This covers the engine, the transmission and anything that leads to the wheels. Sometimes, cars come with an initial bumper-to-bumper warranty, followed by a longer-lasting powertrain warranty.

  • Drivetrain warranty

 

A drivetrain warranty covers transmission, driveshaft, axles and wheels – but not the engine. These warranties tend to be much longer than powertrain warranties.

  • Wear and tear warranty

This is a good option if you are leasing a car since if the car has excessive wear and tear when you return it, under the terms of the leasing arrangement, you will have to pay for it. If you have wear and tear coverage, you won’t need to worry about it as the insurance company will pay.

What is an extended warranty?

An extended warranty is additional cover taken out by a car owner to cover the car after the initial manufacturer’s warranty expires. They are also sometimes referred to as vehicle service contracts – which in fact is technically a more appropriate term since they aren’t really warranties at all.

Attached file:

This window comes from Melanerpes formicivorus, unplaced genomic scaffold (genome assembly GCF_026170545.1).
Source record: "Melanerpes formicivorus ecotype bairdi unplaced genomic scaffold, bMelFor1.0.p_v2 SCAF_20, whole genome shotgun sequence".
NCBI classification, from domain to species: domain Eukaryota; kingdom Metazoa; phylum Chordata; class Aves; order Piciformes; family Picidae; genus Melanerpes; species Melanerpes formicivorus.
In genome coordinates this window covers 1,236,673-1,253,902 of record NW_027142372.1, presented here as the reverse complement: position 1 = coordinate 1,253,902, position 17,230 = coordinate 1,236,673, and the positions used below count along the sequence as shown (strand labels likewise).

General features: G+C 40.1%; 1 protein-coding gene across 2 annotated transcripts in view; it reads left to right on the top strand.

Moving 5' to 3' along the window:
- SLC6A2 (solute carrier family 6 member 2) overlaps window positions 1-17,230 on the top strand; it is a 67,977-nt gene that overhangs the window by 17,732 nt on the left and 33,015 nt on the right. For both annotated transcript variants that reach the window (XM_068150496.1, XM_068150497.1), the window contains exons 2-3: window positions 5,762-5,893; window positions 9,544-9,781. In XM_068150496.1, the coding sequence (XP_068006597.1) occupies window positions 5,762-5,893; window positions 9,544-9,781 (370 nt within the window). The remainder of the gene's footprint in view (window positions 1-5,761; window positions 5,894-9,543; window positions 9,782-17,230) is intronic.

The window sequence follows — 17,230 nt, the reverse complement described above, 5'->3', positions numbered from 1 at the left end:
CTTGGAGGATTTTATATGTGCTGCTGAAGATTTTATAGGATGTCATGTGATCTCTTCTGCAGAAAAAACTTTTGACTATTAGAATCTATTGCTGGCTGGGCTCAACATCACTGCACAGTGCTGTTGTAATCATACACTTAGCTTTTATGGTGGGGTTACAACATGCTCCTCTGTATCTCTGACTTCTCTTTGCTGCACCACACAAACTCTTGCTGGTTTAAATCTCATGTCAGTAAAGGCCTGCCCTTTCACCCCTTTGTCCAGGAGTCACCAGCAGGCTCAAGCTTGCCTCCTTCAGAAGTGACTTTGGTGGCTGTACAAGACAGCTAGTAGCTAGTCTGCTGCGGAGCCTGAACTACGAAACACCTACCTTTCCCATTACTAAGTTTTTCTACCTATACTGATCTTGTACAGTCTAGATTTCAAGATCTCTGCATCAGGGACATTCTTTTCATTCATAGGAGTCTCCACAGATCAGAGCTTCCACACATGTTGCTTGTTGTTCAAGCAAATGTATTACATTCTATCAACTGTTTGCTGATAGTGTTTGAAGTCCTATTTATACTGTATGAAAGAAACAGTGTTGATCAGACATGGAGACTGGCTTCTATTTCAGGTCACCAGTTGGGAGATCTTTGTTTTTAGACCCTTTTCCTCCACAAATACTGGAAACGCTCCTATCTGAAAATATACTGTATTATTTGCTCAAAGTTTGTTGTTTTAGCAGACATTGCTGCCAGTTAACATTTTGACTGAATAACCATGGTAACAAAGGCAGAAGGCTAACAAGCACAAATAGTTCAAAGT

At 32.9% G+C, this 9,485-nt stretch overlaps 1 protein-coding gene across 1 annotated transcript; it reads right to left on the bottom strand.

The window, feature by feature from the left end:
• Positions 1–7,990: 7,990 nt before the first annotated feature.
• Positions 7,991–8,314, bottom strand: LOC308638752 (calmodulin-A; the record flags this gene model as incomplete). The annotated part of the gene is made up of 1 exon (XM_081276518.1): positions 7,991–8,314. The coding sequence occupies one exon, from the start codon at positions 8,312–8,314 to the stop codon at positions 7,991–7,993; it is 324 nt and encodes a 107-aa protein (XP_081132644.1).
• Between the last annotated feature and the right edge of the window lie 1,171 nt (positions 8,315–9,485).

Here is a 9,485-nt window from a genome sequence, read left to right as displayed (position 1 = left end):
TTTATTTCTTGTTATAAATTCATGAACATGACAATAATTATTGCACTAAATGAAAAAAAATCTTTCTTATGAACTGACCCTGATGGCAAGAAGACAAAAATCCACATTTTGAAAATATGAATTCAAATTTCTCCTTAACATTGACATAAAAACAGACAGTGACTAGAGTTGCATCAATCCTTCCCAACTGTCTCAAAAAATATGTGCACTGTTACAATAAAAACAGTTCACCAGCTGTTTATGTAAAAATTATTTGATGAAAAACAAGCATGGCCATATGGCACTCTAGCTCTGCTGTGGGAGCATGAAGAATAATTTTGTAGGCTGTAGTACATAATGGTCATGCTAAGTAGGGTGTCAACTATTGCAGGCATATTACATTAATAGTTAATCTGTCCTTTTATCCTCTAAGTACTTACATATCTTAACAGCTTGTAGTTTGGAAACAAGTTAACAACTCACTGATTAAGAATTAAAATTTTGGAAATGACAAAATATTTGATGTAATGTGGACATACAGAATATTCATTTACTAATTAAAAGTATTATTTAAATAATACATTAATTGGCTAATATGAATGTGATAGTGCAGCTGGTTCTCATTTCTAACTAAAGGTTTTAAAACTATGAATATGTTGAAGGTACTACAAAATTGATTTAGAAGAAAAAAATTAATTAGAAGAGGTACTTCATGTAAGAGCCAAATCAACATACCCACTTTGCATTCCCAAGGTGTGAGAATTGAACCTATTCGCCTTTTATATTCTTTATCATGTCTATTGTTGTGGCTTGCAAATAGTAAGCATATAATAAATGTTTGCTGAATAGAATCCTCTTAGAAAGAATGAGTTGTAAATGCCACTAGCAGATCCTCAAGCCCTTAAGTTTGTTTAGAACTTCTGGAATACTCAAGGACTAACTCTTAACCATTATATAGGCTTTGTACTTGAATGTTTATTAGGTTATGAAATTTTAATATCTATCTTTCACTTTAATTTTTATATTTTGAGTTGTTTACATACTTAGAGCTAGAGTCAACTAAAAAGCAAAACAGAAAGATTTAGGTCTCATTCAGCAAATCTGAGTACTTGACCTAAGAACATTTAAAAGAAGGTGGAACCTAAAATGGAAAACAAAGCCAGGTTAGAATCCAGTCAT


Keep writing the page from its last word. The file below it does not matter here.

They are typically taken out when buying a used car that has no warranty left or to extend the bumper-to-bumper warranty on an existing car after the original manufacturer’s warranty has expired.

You can also choose to buy an extended warranty when you first buy a new car – this way, you know that you will be covered even when the standard warranty period comes to an end.

In all cases, the reason for taking one out is the same – it offers peace of mind and limits your exposure to unexpected repair costs down the line.

Extended warranties are not always provided by the car’s manufacturer – in fact, although they can be, they are more often provided by a third party.